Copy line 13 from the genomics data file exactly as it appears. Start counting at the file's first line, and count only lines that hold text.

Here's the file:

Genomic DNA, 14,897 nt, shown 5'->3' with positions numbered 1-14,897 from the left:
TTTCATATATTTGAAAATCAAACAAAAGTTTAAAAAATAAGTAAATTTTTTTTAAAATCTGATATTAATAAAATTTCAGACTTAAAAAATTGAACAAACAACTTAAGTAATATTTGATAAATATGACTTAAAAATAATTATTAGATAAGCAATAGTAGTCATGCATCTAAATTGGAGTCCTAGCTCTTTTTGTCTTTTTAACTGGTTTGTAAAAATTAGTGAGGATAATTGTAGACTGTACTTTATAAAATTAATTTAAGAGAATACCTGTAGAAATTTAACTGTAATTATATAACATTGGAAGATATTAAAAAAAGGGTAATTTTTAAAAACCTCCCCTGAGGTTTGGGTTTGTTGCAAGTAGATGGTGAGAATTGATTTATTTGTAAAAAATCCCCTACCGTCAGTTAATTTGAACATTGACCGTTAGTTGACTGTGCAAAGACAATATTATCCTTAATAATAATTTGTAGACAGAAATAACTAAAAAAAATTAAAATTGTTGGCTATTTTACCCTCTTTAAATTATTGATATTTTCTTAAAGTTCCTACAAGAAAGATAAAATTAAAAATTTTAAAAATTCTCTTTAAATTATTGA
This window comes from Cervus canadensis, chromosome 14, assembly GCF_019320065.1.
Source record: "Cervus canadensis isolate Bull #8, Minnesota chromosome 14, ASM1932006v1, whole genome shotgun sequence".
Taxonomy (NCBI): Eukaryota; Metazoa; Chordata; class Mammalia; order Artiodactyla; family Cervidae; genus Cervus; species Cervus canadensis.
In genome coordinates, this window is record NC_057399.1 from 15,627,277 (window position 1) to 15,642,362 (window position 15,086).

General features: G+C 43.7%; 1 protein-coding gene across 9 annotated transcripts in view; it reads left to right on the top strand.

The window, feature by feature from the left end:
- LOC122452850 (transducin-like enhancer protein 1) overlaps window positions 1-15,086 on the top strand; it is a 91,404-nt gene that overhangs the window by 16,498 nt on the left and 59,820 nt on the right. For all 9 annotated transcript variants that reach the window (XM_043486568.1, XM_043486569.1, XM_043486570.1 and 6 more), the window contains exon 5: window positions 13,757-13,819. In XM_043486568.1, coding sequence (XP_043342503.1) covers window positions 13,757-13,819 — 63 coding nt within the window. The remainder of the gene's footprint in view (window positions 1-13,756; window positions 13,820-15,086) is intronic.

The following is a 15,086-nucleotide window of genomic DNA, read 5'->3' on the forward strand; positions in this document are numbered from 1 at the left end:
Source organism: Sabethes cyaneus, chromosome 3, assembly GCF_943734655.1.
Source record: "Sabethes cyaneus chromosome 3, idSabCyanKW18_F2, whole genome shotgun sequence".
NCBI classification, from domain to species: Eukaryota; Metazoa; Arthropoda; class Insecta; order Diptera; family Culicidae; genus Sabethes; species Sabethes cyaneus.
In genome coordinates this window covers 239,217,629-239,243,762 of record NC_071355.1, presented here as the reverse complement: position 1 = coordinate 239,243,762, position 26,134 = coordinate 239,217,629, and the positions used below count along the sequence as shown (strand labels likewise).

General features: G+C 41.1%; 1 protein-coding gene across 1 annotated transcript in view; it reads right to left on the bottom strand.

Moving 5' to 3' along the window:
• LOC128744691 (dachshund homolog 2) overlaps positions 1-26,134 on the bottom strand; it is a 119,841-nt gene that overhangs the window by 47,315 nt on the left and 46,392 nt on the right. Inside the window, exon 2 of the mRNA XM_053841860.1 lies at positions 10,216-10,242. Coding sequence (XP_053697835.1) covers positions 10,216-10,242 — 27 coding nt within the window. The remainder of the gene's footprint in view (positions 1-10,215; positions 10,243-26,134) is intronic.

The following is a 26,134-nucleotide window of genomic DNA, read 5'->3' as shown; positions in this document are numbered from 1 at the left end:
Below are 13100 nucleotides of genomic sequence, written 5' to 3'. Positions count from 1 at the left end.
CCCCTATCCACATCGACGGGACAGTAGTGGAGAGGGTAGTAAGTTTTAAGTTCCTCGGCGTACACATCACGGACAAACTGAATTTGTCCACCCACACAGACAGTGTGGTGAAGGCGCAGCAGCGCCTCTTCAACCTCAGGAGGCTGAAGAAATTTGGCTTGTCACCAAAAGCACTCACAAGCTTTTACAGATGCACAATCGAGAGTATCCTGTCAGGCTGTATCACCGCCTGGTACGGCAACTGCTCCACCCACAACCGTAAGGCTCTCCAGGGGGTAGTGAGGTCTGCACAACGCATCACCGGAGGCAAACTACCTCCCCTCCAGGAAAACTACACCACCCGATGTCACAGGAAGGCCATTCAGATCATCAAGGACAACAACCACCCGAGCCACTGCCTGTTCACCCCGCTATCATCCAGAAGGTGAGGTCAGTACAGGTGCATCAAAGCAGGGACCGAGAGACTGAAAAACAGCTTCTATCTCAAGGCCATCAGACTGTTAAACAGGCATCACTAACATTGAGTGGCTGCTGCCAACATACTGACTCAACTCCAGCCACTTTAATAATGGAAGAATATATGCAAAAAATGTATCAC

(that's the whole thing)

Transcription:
NCBI classification, from domain to species: Eukaryota; Metazoa; Arthropoda; class Insecta; order Diptera; family Culicidae; genus Sabethes; species Sabethes cyaneus.